The significance of the new bilateral Greece-Armenia military cooperation agreement
In March, Greece and Armenia signed the 'Greece-Armenia Military Cooperation Program' covering 21 bilateral military activities for 2023. The deal notably follows the 'Three Brothers' military exercises carried out between Turkey, Azerbaijan, and Pakistan beginning in September 2021. Are Athens and Yerevan increasing bilateral military cooperation in response to rapidly expanding military cooperation between their rivals?
"I rather see continuity on the matter which is certainly significant in military affairs," George Tzogopoulos, a senior fellow at the European Institute of Nice (Centre International de Formation Européenne, CIFE), told Gercek News.
Military cooperation between Greece and Armenia is hardly new. Members of the Armenian armed forces started getting trained in Greece in 1993, merely three years after Yerevan became independent from the Soviet Union.
Cooperation broadened in 1996. That year, according to Tzogopoulos, a bilateral Greek-Armenian agreement set the basis of cooperation. It also "stipulated for armament program issues, defense industry, military research and development, military education and training, strategic and regional studies, the 'Partnership for Peace' program, the Treaty on Conventional Armed Forces in Europe, logistical support, and special services."
"The March 2023 agreement is placed in this context and also covers conversations at the highest level 'with special emphasis on military intelligence'," Tzogopoulos said. "It additionally mentions the possibility of military education in the Hellenic Multinational Peace Support Operations Training Center, a 'Partnership for Peace' training center recognized by NATO."
Under this agreement, Greece and Armenia will conduct joint training of special forces, co-train on electronic warfare, and share their experiences on air defense.
The agreement also aims to strengthen the respective armed forces' ties, operational capabilities, and interoperability. Armenia's military inventory consists of Soviet and Russian equipment, while NATO member Greece has a large arsenal of American, French, and German weaponry.
Athens also has a significant amount of Russian military hardware, especially for a NATO country that wasn't previously in the Warsaw Pact, which notably includes high-altitude S-300 air defense missile systems. Armenia also operates the S-300, albeit a different version. The agreement's mention of sharing experiences and lessons regarding air defenses could refer to their respective S-300s. Armenian S-300s were destroyed by Azerbaijani Israeli-built Harop loitering munitions – so-called "suicide" drones that crash into their targets and explode – in the 2020 Nagorno-Karabakh war. Greece reportedly allowed Israel to train against its S-300s on Crete to test their effectiveness.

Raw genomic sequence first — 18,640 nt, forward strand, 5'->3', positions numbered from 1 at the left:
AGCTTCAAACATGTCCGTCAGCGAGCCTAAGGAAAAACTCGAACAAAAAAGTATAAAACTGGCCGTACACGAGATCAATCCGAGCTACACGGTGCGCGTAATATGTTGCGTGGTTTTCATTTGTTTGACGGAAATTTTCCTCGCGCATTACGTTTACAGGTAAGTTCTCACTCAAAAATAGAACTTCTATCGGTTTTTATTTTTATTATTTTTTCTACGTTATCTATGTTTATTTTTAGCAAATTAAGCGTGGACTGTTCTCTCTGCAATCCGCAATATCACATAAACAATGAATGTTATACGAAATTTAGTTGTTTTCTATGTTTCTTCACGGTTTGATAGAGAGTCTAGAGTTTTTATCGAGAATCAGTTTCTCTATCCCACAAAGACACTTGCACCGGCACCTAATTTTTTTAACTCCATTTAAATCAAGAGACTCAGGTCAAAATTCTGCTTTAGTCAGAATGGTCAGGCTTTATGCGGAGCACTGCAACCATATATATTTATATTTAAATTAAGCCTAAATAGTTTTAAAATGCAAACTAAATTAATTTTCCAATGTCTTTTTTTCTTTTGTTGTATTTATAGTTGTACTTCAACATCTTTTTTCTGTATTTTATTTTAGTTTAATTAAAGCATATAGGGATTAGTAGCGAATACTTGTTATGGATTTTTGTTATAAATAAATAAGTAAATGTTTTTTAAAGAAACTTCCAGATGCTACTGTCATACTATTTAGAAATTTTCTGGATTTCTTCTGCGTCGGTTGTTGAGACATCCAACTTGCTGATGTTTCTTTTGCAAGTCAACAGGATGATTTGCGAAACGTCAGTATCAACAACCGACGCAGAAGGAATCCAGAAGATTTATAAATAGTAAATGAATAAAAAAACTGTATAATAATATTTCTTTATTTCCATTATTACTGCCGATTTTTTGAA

Tzogopoulos noted that the official announcement of the bilateral cooperation agreement by the Hellenic National Defense General Staff "officially refers to meetings and talks on themes of mutual interest 'with special emphasis on military intelligence'" and that "all issues can be on the agenda."
"This means that Greek and Armenian delegations will likely share the S-300 experience," he said. "It's all about mutual trust."
Since the aftermath of the 2020 Nagorno-Karabakh war, Turkey, Azerbaijan, and Pakistan have increased military cooperation and held joint training exercises, dubbed Three Brothers, to increase interoperability between their armed forces. Since those exercises began, defense ties between Armenia and Pakistan's rival India have notably increased. Armenia became the first foreign customer for India's Pinaka multiple launch rocket system (MLRS) in a deal valued at $250 million.
That, coupled with growing Armenia-Greece military cooperation, seemingly suggests that a loose Greece-Armenia-India alliance could potentially emerge to rival the Three Brothers. Greece also has good defense ties with India. New Delhi will participate in Greece's annual Inichos 2023 air force exercise this April with some of its Su-30MKI fighter jets. These Russian-built Indian jets will train with Greece's U.S.-built F-16s and French-built Dassault Rafale fighters.
Tzogopoulos sees potential for the Greek-Armenian military cooperation to extend beyond the two countries and occasionally include the Republic of Cyprus. He noted that Greece, Armenia, and Cyprus already signed a joint action plan on co-training, meetings of military delegations, and experience sharing on air defense systems and drones in May 2022.
"There are challenges the two different groups of the three countries: namely Greece, Armenia and Cyprus on the one hand, and Turkey, Azerbaijan and Pakistan on the other, are discussing and which have the potential of creating a coherent set of interests for the two groups separately," he said. "However, I would not talk about alliances because national interests of the 3+3 countries do arguably intersect."
"As far as India is concerned, its security interests are different from the ones of Greece and Cyprus, although Greece and India, in particular, have recently intensified contacts," he added. "India and Armenia are improving ties (and arms deals are noted), but the complexity of the situation in the region does hardly allow Mediterranean countries to be actively involved."